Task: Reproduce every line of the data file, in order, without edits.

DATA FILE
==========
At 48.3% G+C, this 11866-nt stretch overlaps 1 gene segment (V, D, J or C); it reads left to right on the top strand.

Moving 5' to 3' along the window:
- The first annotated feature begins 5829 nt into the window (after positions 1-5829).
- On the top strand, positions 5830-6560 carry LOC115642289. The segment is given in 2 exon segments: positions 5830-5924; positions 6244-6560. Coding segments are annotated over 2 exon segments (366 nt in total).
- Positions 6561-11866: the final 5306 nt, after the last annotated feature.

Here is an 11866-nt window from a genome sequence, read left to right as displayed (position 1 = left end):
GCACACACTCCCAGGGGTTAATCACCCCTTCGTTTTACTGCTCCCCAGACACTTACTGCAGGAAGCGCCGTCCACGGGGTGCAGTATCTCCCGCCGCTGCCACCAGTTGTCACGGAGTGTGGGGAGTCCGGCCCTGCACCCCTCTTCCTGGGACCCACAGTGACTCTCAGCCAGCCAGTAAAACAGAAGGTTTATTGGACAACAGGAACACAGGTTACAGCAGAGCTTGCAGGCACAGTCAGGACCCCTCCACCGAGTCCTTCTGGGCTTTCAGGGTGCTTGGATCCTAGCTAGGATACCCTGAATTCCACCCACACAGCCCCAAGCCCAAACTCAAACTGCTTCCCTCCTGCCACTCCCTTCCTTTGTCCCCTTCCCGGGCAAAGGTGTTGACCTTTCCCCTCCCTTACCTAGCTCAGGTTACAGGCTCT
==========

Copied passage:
At 48.3% G+C, this 11866-nt stretch overlaps 1 gene segment (V, D, J or C); it reads left to right on the top strand.

Moving 5' to 3' along the window:
- The first annotated feature begins 5829 nt into the window (after positions 1-5829).
- On the top strand, positions 5830-6560 carry LOC115642289. The segment is given in 2 exon segments: positions 5830-5924; positions 6244-6560. Coding segments are annotated over 2 exon segments (366 nt in total).
- Positions 6561-11866: the final 5306 nt, after the last annotated feature.

Here is an 11866-nt window from a genome sequence, read left to right as displayed (position 1 = left end):
GCACACACTCCCAGGGGTTAATCACCCCTTCGTTTTACTGCTCCCCAGACACTTACTGCAGGAAGCGCCGTCCACGGGGTGCAGTATCTCCCGCCGCTGCCACCAGTTGTCACGGAGTGTGGGGAGTCCGGCCCTGCACCCCTCTTCCTGGGACCCACAGTGACTCTCAGCCAGCCAGTAAAACAGAAGGTTTATTGGACAACAGGAACACAGGTTACAGCAGAGCTTGCAGGCACAGTCAGGACCCCTCCACCGAGTCCTTCTGGGCTTTCAGGGTGCTTGGATCCTAGCTAGGATACCCTGAATTCCACCCACACAGCCCCAAGCCCAAACTCAAACTGCTTCCCTCCTGCCACTCCCTTCCTTTGTCCCCTTCCCGGGCAAAGGTGTTGACCTTTCCCCTCCCTTACCTAGCTCAGGTTACAGGCTCT